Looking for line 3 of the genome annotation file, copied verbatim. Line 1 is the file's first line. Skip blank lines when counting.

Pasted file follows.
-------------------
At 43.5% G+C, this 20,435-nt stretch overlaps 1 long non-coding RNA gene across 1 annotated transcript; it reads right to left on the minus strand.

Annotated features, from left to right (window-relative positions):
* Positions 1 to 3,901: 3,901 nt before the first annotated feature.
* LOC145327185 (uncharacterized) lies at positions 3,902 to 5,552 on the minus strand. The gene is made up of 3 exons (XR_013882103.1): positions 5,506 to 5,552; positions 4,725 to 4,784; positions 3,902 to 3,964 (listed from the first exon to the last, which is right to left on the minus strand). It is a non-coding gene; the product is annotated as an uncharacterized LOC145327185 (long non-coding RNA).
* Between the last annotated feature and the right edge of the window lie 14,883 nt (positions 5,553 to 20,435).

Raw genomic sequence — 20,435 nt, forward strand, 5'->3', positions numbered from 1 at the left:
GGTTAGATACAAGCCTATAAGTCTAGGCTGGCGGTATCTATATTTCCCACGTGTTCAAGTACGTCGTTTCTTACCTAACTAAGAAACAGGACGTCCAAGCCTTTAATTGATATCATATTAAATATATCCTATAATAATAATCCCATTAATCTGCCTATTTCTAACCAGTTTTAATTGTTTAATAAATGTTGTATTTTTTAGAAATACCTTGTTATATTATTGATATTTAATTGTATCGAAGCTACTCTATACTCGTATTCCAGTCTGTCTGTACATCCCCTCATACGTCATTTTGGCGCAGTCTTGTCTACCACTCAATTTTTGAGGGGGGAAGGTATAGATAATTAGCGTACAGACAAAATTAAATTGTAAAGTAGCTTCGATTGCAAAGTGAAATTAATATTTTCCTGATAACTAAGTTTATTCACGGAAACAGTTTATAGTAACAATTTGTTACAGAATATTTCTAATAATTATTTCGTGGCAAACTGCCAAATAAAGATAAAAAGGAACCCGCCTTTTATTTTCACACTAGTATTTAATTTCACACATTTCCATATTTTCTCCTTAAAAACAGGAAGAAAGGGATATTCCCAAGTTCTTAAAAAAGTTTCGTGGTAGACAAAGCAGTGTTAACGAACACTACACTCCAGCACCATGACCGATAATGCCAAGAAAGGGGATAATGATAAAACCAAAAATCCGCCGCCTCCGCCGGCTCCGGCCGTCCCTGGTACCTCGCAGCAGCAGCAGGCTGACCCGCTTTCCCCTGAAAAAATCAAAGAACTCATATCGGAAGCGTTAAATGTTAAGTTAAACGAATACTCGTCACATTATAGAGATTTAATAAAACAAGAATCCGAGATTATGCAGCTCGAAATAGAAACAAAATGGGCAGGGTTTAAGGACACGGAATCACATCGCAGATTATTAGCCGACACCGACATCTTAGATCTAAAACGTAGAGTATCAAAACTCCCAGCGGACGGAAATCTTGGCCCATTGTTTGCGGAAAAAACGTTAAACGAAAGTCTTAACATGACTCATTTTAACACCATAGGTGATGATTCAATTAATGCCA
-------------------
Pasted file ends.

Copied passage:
* Positions 1 to 3,901: 3,901 nt before the first annotated feature.